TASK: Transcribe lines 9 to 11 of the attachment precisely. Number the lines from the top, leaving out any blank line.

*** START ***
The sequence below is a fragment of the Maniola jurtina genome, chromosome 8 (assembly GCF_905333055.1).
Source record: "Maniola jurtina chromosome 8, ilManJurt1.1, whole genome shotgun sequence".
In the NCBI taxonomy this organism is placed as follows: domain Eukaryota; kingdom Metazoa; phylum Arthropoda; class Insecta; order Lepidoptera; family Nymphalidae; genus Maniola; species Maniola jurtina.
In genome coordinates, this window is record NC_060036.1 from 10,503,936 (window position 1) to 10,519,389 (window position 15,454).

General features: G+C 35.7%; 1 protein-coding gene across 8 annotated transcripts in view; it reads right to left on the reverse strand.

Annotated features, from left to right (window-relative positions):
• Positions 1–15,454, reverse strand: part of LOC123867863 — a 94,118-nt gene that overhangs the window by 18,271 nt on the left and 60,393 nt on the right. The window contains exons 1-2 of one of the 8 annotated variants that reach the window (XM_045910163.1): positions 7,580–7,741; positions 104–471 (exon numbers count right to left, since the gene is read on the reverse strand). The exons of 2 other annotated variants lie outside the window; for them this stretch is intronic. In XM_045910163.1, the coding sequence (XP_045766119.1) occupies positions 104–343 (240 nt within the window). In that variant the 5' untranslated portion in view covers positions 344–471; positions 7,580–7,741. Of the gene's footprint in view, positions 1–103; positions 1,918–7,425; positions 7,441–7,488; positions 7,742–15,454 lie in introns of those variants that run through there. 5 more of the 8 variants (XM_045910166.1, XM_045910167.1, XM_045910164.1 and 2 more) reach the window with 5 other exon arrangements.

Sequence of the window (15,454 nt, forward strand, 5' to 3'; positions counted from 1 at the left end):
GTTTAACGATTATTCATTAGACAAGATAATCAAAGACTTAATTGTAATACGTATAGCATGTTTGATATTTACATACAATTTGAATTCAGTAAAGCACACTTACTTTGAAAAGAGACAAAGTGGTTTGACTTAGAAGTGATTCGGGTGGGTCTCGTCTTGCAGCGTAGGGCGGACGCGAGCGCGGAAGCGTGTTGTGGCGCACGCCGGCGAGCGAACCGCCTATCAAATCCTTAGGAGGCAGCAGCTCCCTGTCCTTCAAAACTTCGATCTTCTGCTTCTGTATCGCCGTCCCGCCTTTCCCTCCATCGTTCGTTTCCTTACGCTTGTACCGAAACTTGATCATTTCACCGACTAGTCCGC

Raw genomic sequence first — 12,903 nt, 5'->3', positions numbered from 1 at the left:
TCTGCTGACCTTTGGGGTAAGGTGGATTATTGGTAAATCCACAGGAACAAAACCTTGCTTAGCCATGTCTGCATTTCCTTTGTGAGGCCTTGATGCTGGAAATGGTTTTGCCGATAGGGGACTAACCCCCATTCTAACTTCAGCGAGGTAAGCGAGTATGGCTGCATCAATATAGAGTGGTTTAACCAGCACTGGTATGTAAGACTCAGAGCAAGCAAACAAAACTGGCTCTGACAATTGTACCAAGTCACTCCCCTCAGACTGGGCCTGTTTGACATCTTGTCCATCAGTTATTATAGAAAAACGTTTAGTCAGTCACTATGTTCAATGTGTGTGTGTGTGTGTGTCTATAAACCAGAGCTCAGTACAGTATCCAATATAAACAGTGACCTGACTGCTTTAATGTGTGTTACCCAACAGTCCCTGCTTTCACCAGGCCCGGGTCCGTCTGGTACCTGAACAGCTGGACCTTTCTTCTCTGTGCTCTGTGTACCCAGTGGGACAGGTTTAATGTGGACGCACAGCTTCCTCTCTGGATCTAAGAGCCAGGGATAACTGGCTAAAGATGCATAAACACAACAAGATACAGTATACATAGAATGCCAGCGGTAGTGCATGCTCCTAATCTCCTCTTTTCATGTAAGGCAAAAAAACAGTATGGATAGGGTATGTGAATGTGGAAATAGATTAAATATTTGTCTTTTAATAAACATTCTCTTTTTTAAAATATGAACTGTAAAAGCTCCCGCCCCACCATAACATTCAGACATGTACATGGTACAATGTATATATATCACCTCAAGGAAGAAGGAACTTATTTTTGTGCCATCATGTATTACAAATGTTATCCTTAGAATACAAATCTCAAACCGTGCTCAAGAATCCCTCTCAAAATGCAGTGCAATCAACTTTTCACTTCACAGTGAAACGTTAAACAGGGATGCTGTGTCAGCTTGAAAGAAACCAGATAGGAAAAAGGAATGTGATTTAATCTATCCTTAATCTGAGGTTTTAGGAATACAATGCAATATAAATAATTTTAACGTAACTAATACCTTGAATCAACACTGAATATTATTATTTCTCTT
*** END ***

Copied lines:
GTTTAACGATTATTCATTAGACAAGATAATCAAAGACTTAATTGTAATACGTATAGCATGTTTGATATTTACATACAATTTGAATTCAGTAAAGCACACTTACTTTGAAAAGAGACAAAGTGGTTTGACTTAGAAGTGATTCGGGTGGGTCTCGTCTTGCAGCGTAGGGCGGACGCGAGCGCGGAAGCGTGTTGTGGCGCACGCCGGCGAGCGAACCGCCTATCAAATCCTTAGGAGGCAGCAGCTCCCTGTCCTTCAAAACTTCGATCTTCTGCTTCTGTATCGCCGTCCCGCCTTTCCCTCCATCGTTCGTTTCCTTACGCTTGTACCGAAACTTGATCATTTCACCGACTAGTCCGC

Raw genomic sequence first — 12,903 nt, 5'->3', positions numbered from 1 at the left:
TCTGCTGACCTTTGGGGTAAGGTGGATTATTGGTAAATCCACAGGAACAAAACCTTGCTTAGCCATGTCTGCATTTCCTTTGTGAGGCCTTGATGCTGGAAATGGTTTTGCCGATAGGGGACTAACCCCCATTCTAACTTCAGCGAGGTAAGCGAGTATGGCTGCATCAATATAGAGTGGTTTAACCAGCACTGGTATGTAAGACTCAGAGCAAGCAAACAAAACTGGCTCTGACAATTGTACCAAGTCACTCCCCTCAGACTGGGCCTGTTTGACATCTTGTCCATCAGTTATTATAGAAAAACGTTTAGTCAGTCACTATGTTCAATGTGTGTGTGTGTGTGTGTCTATAAACCAGAGCTCAGTACAGTATCCAATATAAACAGTGACCTGACTGCTTTAATGTGTGTTACCCAACAGTCCCTGCTTTCACCAGGCCCGGGTCCGTCTGGTACCTGAACAGCTGGACCTTTCTTCTCTGTGCTCTGTGTACCCAGTGGGACAGGTTTAATGTGGACGCACAGCTTCCTCTCTGGATCTAAGAGCCAGGGATAACTGGCTAAAGATGCATAAACACAACAAGATACAGTATACATAGAATGCCAGCGGTAGTGCATGCTCCTAATCTCCTCTTTTCATGTAAGGCAAAAAAACAGTATGGATAGGGTATGTGAATGTGGAAATAGATTAAATATTTGTCTTTTAATAAACATTCTCTTTTTTAAAATATGAACTGTAAAAGCTCCCGCCCCACCATAACATTCAGACATGTACATGGTACAATGTATATATATCACCTCAAGGAAGAAGGAACTTATTTTTGTGCCATCATGTATTACAAATGTTATCCTTAGAATACAAATCTCAAACCGTGCTCAAGAATCCCTCTCAAAATGCAGTGCAATCAACTTTTCACTTCACAGTGAAACGTTAAACAGGGATGCTGTGTCAGCTTGAAAGAAACCAGATAGGAAAAAGGAATGTGATTTAATCTATCCTTAATCTGAGGTTTTAGGAATACAATGCAATATAAATAATTTTAACGTAACTAATACCTTGAATCAACACTGAATATTATTATTTCTCTT